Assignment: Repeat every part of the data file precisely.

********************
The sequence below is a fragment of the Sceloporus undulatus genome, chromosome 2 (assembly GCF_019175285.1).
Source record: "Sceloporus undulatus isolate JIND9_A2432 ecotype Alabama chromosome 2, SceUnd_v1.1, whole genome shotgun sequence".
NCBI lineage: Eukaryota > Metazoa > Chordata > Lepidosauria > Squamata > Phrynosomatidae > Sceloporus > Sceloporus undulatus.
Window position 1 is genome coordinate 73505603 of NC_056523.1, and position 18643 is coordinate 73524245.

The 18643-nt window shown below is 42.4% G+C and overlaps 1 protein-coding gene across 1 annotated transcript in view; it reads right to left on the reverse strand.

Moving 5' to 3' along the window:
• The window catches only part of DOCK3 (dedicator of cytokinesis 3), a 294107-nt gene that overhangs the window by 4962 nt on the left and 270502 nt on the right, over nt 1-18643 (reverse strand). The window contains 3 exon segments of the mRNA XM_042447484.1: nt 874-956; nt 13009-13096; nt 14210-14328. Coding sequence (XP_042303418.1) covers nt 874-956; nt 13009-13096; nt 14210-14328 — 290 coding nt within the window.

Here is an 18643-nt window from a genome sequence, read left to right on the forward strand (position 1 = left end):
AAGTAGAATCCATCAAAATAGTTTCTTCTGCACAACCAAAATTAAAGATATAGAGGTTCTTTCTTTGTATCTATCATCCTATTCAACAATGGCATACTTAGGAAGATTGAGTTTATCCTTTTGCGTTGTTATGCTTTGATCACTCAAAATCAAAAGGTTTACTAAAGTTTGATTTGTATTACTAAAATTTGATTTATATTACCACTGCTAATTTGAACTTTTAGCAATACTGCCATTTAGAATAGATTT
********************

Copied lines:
The sequence below is a fragment of the Sceloporus undulatus genome, chromosome 2 (assembly GCF_019175285.1).
Source record: "Sceloporus undulatus isolate JIND9_A2432 ecotype Alabama chromosome 2, SceUnd_v1.1, whole genome shotgun sequence".
NCBI lineage: Eukaryota > Metazoa > Chordata > Lepidosauria > Squamata > Phrynosomatidae > Sceloporus > Sceloporus undulatus.
Window position 1 is genome coordinate 73505603 of NC_056523.1, and position 18643 is coordinate 73524245.

The 18643-nt window shown below is 42.4% G+C and overlaps 1 protein-coding gene across 1 annotated transcript in view; it reads right to left on the reverse strand.

Moving 5' to 3' along the window:
• The window catches only part of DOCK3 (dedicator of cytokinesis 3), a 294107-nt gene that overhangs the window by 4962 nt on the left and 270502 nt on the right, over nt 1-18643 (reverse strand). The window contains 3 exon segments of the mRNA XM_042447484.1: nt 874-956; nt 13009-13096; nt 14210-14328. Coding sequence (XP_042303418.1) covers nt 874-956; nt 13009-13096; nt 14210-14328 — 290 coding nt within the window.

Here is an 18643-nt window from a genome sequence, read left to right on the forward strand (position 1 = left end):
AAGTAGAATCCATCAAAATAGTTTCTTCTGCACAACCAAAATTAAAGATATAGAGGTTCTTTCTTTGTATCTATCATCCTATTCAACAATGGCATACTTAGGAAGATTGAGTTTATCCTTTTGCGTTGTTATGCTTTGATCACTCAAAATCAAAAGGTTTACTAAAGTTTGATTTGTATTACTAAAATTTGATTTATATTACCACTGCTAATTTGAACTTTTAGCAATACTGCCATTTAGAATAGATTT